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Healthway Medical Group

Pap Smear Test

a women wanting to do pap smear test

What is Pap smear?

A Pap smear or Pap test is a procedure to test for cervical cancer in women. The test involves collecting cells from your cervix – the lower, narrow end of your uterus that’s at the top of your vagina.

Why should we get a Pap smear?

Early detection is crucial for any kind of illness, including cervical cancer. A pap smear would allow the doctor to detect any abnormalities early and give you a higher chance of cure. Noticing these abnormal cells is your first step in halting the possibility of developing cervical cancer.

What is cervical cancer?

Cervical cancer is a cancer that forms in the cervix, the organ connecting the uterus and vagina. HPV infection is the most common cause of cervical cancer.

When should I go for a pap smear?

It is recommended that you get a pap smear every 3 years, starting from age 25. If you are at higher risk of cancer, discuss with your doctor when would be a good time to begin cervical cancer screening.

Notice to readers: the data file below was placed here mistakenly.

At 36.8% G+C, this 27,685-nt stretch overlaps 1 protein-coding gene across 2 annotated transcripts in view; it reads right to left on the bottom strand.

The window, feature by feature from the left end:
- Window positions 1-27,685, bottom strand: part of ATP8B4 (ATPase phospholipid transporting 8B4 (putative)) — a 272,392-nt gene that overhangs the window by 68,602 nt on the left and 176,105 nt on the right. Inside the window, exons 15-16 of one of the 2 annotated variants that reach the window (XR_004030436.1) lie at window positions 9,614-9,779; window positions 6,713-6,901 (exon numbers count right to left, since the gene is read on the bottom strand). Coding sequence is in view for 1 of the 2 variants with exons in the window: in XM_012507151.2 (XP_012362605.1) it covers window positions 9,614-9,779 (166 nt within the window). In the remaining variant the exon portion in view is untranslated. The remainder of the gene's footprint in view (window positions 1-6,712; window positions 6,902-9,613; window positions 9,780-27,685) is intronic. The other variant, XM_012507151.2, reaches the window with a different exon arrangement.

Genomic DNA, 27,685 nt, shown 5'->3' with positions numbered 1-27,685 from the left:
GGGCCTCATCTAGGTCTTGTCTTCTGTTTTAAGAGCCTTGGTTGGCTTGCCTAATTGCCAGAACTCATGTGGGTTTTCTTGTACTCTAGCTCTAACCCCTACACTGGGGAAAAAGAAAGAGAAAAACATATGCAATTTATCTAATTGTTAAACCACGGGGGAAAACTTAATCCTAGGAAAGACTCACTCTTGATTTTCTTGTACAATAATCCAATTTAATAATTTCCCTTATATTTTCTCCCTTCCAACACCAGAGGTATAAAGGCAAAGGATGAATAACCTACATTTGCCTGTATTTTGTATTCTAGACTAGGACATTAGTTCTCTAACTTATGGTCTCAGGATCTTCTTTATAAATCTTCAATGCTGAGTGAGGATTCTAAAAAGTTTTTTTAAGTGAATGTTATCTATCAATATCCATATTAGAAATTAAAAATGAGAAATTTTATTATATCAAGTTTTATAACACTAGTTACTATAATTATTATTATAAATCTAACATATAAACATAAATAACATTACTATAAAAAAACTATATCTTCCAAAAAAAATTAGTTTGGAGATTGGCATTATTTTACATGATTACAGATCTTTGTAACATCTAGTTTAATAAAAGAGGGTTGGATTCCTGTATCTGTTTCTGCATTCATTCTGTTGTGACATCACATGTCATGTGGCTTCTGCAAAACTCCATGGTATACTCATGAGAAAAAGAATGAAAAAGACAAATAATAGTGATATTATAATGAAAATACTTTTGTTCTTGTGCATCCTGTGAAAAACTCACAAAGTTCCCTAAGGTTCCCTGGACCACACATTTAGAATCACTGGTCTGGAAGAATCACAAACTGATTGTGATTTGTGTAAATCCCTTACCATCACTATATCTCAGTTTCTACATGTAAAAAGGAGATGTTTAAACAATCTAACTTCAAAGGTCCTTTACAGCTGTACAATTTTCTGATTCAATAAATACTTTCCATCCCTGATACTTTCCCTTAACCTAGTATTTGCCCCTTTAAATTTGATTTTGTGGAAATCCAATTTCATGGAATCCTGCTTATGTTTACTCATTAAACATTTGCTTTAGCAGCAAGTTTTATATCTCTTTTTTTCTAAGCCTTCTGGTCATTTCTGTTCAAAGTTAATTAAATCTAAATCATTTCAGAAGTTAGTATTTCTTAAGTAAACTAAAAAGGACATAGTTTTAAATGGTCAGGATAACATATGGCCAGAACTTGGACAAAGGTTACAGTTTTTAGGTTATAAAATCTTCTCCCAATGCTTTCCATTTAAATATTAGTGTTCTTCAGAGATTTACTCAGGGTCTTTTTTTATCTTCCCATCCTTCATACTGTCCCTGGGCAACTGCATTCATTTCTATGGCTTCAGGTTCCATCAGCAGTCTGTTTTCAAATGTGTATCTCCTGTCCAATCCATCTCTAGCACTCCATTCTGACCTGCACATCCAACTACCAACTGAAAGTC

Women aged 30 and older can consider Pap testing every five years if the procedure is combined with testing for HPV, or HPV testing instead of the Pap smear.

If you have certain risk factors, your doctor may recommend more-frequent Pap smears, regardless of your age. These risk factors include:

cervix cancer and why you need to take a pap smear test

What happens during a Pap smear?

Pap smears may be a bit uncomfortable, but the test is over very quickly. It involves scraping away cells from your cervix to be examined for abnormal growth. During the procedure, the doctor will slowly insert a device called a speculum into your vagina. This device keeps the vaginal walls open and provides access to the cervix, for your doctor to scrape a small sample of cells from your cervix. Most women feel a slight push and irritation during the brief scraping. After the test, you might feel mild discomfort from the scraping or a bit of cramping. You could also experience very light vaginal bleeding immediately following the test. Speak to your doctor if discomfort or bleeding persists after the day of the test.
an image of women getting a pap smear test